Modeling performed by Blair Levin’s team indicates that the increase in wireline broadband downloading speed from 4 Mbps to 6 Mbps doubles the cost of the plan implementation. It is explained by the fact that wireless (4G) competes with the first type of wireline broadband and does not compete with the second one. Besides, the digital divide among low income customers connected to wireline broad band is more significant than the one among low-income customers connected to wireless broadband. This means that wireless that we are having now, competes with the current wireline broadband. Thus, removing wireless broadband is not in the public interest of low income customers due to the digital divide among them and the fact that this would make wireline one less affordable. Moreover, (4G) wireless broadband is going to be in the public interest of the low income customers due to the fact that it is going to drive down the cost of wireline one with 4Mbps uploading speed and 1 Mbps downloading speed.
8. What are the benefits of the community-based, community-driven model Craig Settles supports? Is that a feasible approach? For what kind of communities do you think this would be most beneficial?
Broadband created according to this model is going to be most effective. Because, it is designed to satisfy specific community’s needs. Besides, this model creates incentives for providers to improve performance of the service. Since this model does not have simple universal benchmarks regarding quality of the service, the routine decision making on the part of the Federal Government is difficult to facilitate. Therefore, this approach is feasible only without participation of the Federal Government. Since it is much simpler for rural communities to identify their needs in broadband than for other types of communities, this model would be most beneficial for them.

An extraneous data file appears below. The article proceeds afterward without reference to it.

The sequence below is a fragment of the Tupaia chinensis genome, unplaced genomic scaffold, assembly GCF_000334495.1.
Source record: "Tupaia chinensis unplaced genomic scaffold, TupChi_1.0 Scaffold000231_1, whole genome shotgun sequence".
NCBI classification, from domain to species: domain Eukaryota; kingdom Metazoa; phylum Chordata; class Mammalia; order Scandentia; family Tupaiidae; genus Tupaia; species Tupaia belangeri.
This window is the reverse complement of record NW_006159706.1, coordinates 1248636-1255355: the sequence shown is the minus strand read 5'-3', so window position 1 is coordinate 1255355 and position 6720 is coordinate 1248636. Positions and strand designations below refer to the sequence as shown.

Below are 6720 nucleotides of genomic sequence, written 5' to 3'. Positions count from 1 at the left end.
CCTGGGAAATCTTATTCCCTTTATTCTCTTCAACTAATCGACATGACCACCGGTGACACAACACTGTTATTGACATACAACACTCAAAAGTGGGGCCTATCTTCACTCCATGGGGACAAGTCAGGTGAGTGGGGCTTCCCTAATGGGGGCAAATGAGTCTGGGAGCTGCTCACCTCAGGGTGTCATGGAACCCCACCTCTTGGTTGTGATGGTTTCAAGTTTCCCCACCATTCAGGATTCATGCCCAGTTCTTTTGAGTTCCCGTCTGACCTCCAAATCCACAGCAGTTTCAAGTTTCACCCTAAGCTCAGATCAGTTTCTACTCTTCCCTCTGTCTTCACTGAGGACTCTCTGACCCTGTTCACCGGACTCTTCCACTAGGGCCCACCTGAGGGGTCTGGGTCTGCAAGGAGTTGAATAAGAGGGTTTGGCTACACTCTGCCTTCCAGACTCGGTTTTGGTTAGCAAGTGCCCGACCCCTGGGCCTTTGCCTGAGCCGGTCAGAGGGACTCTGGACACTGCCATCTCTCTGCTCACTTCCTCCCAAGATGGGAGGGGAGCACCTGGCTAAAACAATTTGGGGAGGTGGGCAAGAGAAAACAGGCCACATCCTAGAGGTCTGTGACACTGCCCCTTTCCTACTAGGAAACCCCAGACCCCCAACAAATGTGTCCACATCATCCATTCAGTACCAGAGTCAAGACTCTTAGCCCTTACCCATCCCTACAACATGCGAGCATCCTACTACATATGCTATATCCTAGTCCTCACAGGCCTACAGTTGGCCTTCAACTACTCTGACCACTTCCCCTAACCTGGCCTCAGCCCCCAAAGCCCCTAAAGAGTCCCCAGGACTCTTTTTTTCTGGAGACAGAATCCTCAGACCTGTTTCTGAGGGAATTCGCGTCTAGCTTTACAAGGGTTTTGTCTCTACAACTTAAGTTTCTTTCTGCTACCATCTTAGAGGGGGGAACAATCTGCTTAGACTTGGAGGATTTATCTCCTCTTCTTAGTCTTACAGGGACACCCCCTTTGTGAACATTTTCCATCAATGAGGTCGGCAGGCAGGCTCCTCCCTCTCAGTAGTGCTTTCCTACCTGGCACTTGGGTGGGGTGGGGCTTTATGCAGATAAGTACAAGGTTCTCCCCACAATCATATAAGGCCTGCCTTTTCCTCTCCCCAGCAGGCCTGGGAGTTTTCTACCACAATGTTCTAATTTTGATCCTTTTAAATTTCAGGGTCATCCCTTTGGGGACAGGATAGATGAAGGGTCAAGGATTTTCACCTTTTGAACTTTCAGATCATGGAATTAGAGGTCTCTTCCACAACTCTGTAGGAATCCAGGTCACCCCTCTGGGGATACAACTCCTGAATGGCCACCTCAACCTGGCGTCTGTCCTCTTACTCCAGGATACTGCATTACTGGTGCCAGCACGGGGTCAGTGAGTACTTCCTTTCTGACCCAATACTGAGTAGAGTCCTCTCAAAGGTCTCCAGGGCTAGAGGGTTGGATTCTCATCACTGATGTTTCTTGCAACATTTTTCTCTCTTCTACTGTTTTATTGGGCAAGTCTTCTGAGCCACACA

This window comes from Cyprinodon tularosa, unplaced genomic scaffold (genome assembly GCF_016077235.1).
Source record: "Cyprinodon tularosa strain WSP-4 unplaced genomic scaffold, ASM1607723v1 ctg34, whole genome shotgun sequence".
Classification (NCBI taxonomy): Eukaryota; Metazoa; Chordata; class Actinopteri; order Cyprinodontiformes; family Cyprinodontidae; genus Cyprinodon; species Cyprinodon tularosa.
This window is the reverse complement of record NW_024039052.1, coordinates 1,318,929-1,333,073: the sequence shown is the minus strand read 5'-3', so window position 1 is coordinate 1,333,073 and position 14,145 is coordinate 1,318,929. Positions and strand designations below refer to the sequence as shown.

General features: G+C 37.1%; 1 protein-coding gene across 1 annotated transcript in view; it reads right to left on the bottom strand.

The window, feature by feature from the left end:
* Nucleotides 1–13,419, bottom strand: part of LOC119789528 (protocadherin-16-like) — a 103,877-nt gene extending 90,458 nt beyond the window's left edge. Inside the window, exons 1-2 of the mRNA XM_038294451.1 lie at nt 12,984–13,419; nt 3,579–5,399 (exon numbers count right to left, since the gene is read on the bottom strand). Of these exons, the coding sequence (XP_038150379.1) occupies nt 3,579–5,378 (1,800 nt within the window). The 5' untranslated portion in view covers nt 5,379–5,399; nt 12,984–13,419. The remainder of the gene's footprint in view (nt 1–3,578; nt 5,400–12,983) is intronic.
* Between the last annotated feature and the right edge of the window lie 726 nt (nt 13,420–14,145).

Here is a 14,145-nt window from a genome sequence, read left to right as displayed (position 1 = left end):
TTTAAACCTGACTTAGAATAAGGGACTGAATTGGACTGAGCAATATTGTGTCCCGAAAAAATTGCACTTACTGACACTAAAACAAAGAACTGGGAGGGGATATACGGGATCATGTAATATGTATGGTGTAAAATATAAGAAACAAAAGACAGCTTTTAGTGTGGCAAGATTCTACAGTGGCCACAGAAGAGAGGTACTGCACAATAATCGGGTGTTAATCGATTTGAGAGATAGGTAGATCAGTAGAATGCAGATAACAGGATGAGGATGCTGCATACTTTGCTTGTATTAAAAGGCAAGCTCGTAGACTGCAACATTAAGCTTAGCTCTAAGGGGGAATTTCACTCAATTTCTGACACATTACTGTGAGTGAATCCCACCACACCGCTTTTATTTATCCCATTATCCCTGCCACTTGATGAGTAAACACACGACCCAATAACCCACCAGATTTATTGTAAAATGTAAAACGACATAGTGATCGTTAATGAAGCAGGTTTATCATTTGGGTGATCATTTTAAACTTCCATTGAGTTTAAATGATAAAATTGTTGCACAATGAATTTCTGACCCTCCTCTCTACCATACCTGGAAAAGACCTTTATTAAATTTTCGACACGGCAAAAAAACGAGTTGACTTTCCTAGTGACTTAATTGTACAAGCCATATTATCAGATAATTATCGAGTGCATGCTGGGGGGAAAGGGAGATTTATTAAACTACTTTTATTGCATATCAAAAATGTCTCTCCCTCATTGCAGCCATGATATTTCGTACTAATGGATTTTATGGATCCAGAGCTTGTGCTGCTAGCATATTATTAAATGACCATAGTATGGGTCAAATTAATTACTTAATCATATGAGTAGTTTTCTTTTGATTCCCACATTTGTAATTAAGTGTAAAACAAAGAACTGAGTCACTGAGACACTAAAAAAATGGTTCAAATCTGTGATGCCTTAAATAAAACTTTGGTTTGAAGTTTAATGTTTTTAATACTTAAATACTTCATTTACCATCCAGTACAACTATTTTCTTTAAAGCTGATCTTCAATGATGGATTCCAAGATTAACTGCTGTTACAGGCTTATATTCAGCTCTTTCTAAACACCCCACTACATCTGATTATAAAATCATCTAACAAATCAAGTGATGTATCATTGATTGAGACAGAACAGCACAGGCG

9. "If you want the speed, you have to come up with the money". Market/industry, or the government subsidy. Is it appropriate to continue embracing network-effects-based policy, or is it appropriate to embrace the notion that "better than what you have is good enough for now.” Explain your answer, and how economic development is impacted.
Due to implications of Moore’s law embracing the notion of "better than you have is good enough for now" will result in quick obsolescence of the broadband. On the other hand, network-effects-based policy assumes a great amount of analysis on the part of those who is giving a subsidy. The Federal Government has a subsidy to almost each community in the USA. Therefore, its embracing of this policy will result in much bureaucracy that will entail hindering of broadband development. Since broadband is critical infrastructure ("National Broadband Plan – Chapter 1: Introduction"), this would imply hindering of the economic development ("What is economic development? definition and meaning"). The best option for the government is to establish cost driven benchmarks for a broadband performance. As for market/industry subsidy, Google’s example suggests that giving subsidy to only few communities does not entail much risk during decision making. Therefore, in this case network-effects-based policy can be embraced. This policy assumes monthly payments of communities to providers of needed types of broadband. Thus, it has all features of the economic development ("Community Economic Development").
10. How important is speed if you are trying to determine whether a market is “competitive” and thus realizing all benefits of a competitive market? Explain.
There is the demand from business and individuals on a high speed connection to broadband, but it is not satisfied due to a high cost of the equipment. Very often all providers are offering the same speed. Due to competitive forces of the market, the speed of the Internet connection offered by the market increases during upgrades that are happening from time to time. The current transition to wireless (4G) broadband is an example of such an upgrade.